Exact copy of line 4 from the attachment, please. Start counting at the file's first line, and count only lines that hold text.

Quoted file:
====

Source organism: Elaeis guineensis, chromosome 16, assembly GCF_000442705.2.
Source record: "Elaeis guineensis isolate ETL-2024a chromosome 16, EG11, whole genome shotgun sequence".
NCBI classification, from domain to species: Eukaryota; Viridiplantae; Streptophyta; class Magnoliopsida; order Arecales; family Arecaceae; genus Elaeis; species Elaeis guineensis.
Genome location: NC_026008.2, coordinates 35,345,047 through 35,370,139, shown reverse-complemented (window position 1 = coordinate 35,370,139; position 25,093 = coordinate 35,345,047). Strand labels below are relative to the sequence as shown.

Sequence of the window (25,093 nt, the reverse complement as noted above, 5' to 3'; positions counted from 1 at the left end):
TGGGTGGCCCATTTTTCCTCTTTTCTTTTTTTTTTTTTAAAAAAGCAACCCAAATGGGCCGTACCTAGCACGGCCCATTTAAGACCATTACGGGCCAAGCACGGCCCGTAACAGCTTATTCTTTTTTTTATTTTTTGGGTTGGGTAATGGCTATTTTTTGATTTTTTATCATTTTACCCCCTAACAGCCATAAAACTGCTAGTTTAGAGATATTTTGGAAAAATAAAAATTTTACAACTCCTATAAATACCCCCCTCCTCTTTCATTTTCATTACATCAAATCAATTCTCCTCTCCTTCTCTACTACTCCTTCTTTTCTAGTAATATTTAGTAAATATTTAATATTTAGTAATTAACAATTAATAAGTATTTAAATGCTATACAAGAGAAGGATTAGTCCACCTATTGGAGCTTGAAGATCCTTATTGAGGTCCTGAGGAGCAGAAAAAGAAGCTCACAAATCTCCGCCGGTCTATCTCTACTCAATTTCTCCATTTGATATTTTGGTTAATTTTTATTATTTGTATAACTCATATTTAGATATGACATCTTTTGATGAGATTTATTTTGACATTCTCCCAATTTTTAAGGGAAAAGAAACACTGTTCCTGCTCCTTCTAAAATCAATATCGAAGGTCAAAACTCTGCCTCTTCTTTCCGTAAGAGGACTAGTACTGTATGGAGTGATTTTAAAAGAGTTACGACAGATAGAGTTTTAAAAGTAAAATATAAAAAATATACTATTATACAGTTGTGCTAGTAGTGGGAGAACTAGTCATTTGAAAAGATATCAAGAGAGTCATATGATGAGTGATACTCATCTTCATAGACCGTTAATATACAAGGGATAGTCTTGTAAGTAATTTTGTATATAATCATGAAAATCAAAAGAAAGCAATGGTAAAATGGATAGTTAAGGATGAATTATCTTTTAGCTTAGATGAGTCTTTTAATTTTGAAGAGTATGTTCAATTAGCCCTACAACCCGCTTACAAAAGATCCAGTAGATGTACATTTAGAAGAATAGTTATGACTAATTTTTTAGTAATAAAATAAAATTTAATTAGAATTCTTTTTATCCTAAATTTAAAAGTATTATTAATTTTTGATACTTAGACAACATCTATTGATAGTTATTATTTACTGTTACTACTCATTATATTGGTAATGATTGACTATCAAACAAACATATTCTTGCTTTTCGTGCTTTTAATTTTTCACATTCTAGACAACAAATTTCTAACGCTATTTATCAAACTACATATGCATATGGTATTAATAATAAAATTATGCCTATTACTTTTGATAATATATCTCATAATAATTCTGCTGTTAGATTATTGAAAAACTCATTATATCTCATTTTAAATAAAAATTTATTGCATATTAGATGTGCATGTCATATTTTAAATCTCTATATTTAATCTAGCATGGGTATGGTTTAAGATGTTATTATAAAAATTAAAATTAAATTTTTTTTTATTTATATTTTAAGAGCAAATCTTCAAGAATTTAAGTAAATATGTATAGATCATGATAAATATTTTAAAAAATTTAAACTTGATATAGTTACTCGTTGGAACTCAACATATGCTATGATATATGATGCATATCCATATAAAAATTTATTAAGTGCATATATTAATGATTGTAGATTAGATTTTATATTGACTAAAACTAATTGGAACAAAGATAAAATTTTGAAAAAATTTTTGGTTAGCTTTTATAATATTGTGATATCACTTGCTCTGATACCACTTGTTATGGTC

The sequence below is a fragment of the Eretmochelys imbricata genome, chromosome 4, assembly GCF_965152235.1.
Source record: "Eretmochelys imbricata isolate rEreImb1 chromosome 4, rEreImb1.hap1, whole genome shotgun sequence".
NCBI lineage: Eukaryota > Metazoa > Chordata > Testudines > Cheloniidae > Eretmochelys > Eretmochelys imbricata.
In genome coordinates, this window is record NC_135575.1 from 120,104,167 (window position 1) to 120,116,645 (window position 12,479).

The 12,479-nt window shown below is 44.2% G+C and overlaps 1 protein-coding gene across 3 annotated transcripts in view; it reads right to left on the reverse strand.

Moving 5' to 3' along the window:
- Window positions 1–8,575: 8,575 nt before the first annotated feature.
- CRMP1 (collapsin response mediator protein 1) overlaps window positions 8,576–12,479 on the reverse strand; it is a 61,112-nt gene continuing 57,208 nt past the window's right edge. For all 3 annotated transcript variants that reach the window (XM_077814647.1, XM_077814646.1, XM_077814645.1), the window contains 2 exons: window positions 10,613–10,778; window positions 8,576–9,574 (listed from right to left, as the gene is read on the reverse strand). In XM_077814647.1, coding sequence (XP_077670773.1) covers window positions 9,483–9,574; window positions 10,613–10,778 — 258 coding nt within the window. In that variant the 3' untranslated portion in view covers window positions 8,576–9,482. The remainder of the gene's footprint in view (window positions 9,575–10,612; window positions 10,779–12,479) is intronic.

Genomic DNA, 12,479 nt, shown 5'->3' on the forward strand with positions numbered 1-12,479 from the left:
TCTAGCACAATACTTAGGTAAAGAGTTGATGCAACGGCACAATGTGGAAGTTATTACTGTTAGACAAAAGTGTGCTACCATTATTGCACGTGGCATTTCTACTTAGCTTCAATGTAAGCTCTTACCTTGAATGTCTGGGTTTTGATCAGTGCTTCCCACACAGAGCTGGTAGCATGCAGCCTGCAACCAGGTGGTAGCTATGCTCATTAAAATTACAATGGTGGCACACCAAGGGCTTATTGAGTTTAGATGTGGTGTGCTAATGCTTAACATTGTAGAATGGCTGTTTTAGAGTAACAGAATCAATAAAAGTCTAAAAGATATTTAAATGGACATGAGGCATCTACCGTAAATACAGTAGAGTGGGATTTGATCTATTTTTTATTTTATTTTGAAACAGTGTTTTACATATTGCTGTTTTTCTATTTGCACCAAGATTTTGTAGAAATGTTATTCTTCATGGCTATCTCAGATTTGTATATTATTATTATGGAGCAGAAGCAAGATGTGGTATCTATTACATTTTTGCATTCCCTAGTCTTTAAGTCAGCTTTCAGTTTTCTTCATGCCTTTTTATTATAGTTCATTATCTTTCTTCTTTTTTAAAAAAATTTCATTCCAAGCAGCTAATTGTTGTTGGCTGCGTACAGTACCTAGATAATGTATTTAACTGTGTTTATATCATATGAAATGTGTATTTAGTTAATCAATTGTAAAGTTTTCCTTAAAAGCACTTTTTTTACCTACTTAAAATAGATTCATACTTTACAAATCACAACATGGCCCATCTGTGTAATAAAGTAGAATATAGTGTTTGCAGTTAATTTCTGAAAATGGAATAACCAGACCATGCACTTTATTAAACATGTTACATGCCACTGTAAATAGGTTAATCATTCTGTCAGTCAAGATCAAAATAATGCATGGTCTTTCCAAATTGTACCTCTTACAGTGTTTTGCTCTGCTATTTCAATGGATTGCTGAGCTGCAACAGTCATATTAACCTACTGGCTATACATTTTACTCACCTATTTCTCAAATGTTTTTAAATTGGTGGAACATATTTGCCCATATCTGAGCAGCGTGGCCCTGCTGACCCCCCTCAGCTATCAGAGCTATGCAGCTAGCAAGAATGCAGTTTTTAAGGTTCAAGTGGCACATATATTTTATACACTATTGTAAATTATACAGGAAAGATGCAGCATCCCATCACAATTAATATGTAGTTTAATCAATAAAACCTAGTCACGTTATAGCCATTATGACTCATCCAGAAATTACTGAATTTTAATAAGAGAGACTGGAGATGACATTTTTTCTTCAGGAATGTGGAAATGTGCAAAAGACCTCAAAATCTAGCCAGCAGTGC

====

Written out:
Genome location: NC_026008.2, coordinates 35,345,047 through 35,370,139, shown reverse-complemented (window position 1 = coordinate 35,370,139; position 25,093 = coordinate 35,345,047). Strand labels below are relative to the sequence as shown.